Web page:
Interfloor is Europe’s largest manufacturer of underlay and accessories for the flooring market. It manufactures the leading brands Tredaire, Duralay, Gripperrods and Stikatak. From its base in Lancashire, Interfloor sells to national and independent retailers, distributors and contractors and exports to over 70 countries. Employing some 300 people, annual turnover has grown to around £70 million.
The business had been owned by a private equity fund and the management team for ten years and Catalyst initially advised on a refinancing transaction, introducing a unitranche facility from Crescent Capital. With the refinancing providing a solid platform and the business experiencing good growth, the shareholders decided to explore their exit options. Catalyst undertook a strategic review of the business which led to the shareholders pursuing a dual track sales process, exploring trade sale options in parallel with a potential initial public offering (IPO) of the business.
Initially, the IPO route looked favourable and progress was made towards this outcome. However, through our industry contacts Victoria PLC were approached and the board of Victoria quickly expressed a desire to acquire Interfloor.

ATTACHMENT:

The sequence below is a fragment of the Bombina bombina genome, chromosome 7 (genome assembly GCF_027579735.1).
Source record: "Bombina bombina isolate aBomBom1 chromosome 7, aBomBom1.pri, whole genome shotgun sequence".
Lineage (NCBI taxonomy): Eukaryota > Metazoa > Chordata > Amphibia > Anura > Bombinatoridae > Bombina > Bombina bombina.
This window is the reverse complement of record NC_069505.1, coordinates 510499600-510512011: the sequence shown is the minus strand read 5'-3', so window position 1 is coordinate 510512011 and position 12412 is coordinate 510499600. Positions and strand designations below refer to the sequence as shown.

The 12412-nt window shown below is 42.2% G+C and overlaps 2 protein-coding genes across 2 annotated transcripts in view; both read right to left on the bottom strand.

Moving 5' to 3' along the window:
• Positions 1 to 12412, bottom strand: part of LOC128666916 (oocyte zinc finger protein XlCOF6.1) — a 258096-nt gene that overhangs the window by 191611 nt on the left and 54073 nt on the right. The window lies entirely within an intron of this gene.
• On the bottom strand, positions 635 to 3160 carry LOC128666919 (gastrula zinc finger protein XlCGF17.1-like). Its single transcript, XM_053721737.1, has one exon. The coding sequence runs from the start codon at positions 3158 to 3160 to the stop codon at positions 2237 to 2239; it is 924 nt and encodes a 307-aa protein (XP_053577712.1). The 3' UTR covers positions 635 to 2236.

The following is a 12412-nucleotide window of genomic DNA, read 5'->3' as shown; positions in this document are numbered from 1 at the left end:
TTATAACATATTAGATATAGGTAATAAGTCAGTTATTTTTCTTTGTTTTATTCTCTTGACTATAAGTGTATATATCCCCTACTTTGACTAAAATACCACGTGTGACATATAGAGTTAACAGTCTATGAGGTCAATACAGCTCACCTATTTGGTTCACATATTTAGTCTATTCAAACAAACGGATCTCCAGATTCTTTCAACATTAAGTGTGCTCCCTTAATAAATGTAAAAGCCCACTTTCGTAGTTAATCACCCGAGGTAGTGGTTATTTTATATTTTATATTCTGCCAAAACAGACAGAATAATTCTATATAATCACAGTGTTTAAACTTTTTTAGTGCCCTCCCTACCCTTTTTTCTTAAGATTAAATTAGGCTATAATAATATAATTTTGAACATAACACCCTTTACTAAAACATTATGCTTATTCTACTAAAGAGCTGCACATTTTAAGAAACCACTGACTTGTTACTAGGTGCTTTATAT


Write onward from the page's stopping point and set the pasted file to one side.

Given the volatility in the equity markets, the shareholders decided to pursue the sale to Victoria in parallel with the IPO process.
What difference did we make?
It was important to the shareholders that the IPO process carried on running to its original timetable. This meant there was less than four weeks in which to get Victoria the information they needed to make an informed offer and then execute a sale process. However, our knowledge of the business allowed us to pull together within a week a concise but in-depth information document covering the key issues. This document enabled Victoria to submit a board approved bid within a further week.
After an intensive weekend of negotiations, heads of terms were agreed which, as well as value, secured for the shareholders very attractive terms by ensuring they would not be put in a weaker legal position post completion (e.g. in respect of warranties) than if they had completed the IPO.
A brief period of due diligence followed during which commercially sensitive information was disclosed in a controlled manner to protect the business in the event the deal did not complete.
The deal closed successfully on the agreed terms ahead of the due IPO date. It has given the company and the employees a strategic and supportive owner capable of developing the business in a more favourable environment than independent public market ownership.